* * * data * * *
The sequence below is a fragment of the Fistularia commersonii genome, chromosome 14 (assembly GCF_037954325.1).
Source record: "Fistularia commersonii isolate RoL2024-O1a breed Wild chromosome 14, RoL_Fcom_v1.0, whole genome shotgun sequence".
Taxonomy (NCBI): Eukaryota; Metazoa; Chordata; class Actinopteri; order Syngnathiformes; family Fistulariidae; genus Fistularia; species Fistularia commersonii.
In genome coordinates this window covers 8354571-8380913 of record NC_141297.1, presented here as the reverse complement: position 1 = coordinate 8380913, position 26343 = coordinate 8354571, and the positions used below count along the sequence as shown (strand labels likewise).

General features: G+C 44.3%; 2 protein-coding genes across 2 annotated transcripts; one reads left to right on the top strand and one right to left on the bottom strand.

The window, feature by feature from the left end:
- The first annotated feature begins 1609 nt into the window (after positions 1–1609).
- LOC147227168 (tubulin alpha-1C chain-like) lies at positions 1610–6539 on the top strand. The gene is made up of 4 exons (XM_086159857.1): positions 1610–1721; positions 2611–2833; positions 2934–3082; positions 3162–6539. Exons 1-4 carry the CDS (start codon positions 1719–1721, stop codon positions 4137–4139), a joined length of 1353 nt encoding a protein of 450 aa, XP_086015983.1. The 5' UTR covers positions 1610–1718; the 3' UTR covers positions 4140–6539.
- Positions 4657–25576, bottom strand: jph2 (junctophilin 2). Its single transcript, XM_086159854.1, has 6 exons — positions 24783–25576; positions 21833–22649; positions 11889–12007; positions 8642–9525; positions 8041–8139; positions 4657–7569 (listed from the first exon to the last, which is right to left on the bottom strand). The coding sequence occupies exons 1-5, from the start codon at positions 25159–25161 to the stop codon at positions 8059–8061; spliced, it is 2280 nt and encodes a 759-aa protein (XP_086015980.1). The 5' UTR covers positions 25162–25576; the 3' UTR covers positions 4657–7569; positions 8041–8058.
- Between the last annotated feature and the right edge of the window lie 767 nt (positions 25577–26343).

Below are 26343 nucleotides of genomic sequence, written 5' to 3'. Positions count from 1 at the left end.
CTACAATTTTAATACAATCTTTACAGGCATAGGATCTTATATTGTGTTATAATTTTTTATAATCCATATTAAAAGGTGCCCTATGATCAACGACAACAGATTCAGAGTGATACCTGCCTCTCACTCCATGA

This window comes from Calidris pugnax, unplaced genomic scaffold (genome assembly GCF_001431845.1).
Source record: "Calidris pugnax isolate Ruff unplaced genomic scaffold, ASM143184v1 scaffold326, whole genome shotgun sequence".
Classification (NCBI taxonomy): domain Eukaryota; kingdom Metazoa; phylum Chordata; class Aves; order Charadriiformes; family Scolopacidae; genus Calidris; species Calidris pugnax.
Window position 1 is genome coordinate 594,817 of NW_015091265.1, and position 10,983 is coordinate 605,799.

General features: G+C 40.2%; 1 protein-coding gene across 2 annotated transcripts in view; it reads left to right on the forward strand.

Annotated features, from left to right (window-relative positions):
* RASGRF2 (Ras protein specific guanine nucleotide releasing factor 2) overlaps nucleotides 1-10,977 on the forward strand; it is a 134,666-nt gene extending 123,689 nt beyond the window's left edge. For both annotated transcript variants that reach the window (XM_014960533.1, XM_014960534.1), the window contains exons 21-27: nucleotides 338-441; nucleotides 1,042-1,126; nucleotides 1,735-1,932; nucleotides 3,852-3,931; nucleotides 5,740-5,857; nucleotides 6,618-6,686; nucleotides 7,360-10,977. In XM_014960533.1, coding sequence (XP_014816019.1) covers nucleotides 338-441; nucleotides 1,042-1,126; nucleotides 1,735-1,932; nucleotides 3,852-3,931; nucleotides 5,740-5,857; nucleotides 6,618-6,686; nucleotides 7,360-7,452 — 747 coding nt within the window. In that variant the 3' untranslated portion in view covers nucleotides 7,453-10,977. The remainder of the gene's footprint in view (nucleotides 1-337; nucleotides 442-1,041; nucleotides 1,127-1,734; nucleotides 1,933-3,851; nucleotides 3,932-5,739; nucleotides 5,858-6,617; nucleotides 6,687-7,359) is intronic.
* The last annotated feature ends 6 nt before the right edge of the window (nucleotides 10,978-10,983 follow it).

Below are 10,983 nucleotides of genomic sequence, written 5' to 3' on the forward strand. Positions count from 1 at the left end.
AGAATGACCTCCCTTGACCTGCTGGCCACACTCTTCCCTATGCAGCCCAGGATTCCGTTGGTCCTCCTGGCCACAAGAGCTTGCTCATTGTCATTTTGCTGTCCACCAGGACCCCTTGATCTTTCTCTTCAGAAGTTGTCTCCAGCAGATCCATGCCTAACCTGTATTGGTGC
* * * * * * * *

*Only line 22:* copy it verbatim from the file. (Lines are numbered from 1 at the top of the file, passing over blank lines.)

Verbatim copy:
AGAATGACCTCCCTTGACCTGCTGGCCACACTCTTCCCTATGCAGCCCAGGATTCCGTTGGTCCTCCTGGCCACAAGAGCTTGCTCATTGTCATTTTGCTGTCCACCAGGACCCCTTGATCTTTCTCTTCAGAAGTTGTCTCCAGCAGATCCATGCCTAACCTGTATTGGTGC